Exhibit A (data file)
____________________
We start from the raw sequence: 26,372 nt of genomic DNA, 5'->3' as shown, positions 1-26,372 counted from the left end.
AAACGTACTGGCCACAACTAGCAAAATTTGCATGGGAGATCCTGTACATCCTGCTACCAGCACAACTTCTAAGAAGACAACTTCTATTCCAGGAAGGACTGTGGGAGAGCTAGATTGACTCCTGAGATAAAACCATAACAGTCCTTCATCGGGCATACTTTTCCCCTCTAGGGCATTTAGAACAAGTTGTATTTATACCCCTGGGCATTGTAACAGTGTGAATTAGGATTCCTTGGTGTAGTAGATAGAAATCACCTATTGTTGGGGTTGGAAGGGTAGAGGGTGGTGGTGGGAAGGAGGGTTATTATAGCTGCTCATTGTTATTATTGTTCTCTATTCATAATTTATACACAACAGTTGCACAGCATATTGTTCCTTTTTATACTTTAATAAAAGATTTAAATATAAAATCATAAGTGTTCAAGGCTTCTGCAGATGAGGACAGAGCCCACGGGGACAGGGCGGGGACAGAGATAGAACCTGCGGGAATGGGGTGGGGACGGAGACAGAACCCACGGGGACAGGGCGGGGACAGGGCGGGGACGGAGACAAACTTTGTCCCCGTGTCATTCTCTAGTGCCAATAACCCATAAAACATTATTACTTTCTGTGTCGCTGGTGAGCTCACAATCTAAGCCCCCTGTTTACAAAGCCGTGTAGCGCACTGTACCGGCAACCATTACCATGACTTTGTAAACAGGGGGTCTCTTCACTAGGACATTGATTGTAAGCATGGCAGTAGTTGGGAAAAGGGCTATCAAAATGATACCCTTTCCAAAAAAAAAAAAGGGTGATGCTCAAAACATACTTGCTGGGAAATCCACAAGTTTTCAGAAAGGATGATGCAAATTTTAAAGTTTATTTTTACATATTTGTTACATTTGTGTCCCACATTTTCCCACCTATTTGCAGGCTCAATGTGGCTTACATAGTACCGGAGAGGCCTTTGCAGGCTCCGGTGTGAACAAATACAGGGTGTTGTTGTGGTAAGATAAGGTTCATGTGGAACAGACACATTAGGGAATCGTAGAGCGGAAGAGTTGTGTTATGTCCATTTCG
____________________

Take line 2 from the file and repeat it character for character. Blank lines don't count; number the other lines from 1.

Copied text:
AAACGTACTGGCCACAACTAGCAAAATTTGCATGGGAGATCCTGTACATCCTGCTACCAGCACAACTTCTAAGAAGACAACTTCTATTCCAGGAAGGACTGTGGGAGAGCTAGATTGACTCCTGAGATAAAACCATAACAGTCCTTCATCGGGCATACTTTTCCCCTCTAGGGCATTTAGAACAAGTTGTATTTATACCCCTGGGCATTGTAACAGTGTGAATTAGGATTCCTTGGTGTAGTAGATAGAAATCACCTATTGTTGGGGTTGGAAGGGTAGAGGGTGGTGGTGGGAAGGAGGGTTATTATAGCTGCTCATTGTTATTATTGTTCTCTATTCATAATTTATACACAACAGTTGCACAGCATATTGTTCCTTTTTATACTTTAATAAAAGATTTAAATATAAAATCATAAGTGTTCAAGGCTTCTGCAGATGAGGACAGAGCCCACGGGGACAGGGCGGGGACAGAGATAGAACCTGCGGGAATGGGGTGGGGACGGAGACAGAACCCACGGGGACAGGGCGGGGACAGGGCGGGGACGGAGACAAACTTTGTCCCCGTGTCATTCTCTAGTGCCAATAACCCATAAAACATTATTACTTTCTGTGTCGCTGGTGAGCTCACAATCTAAGCCCCCTGTTTACAAAGCCGTGTAGCGCACTGTACCGGCAACCATTACCATGACTTTGTAAACAGGGGGTCTCTTCACTAGGACATTGATTGTAAGCATGGCAGTAGTTGGGAAAAGGGCTATCAAAATGATACCCTTTCCAAAAAAAAAAAAGGGTGATGCTCAAAACATACTTGCTGGGAAATCCACAAGTTTTCAGAAAGGATGATGCAAATTTTAAAGTTTATTTTTACATATTTGTTACATTTGTGTCCCACATTTTCCCACCTATTTGCAGGCTCAATGTGGCTTACATAGTACCGGAGAGGCCTTTGCAGGCTCCGGTGTGAACAAATACAGGGTGTTGTTGTGGTAAGATAAGGTTCATGTGGAACAGACACATTAGGGAATCGTAGAGCGGAAGAGTTGTGTTATGTCCATTTCG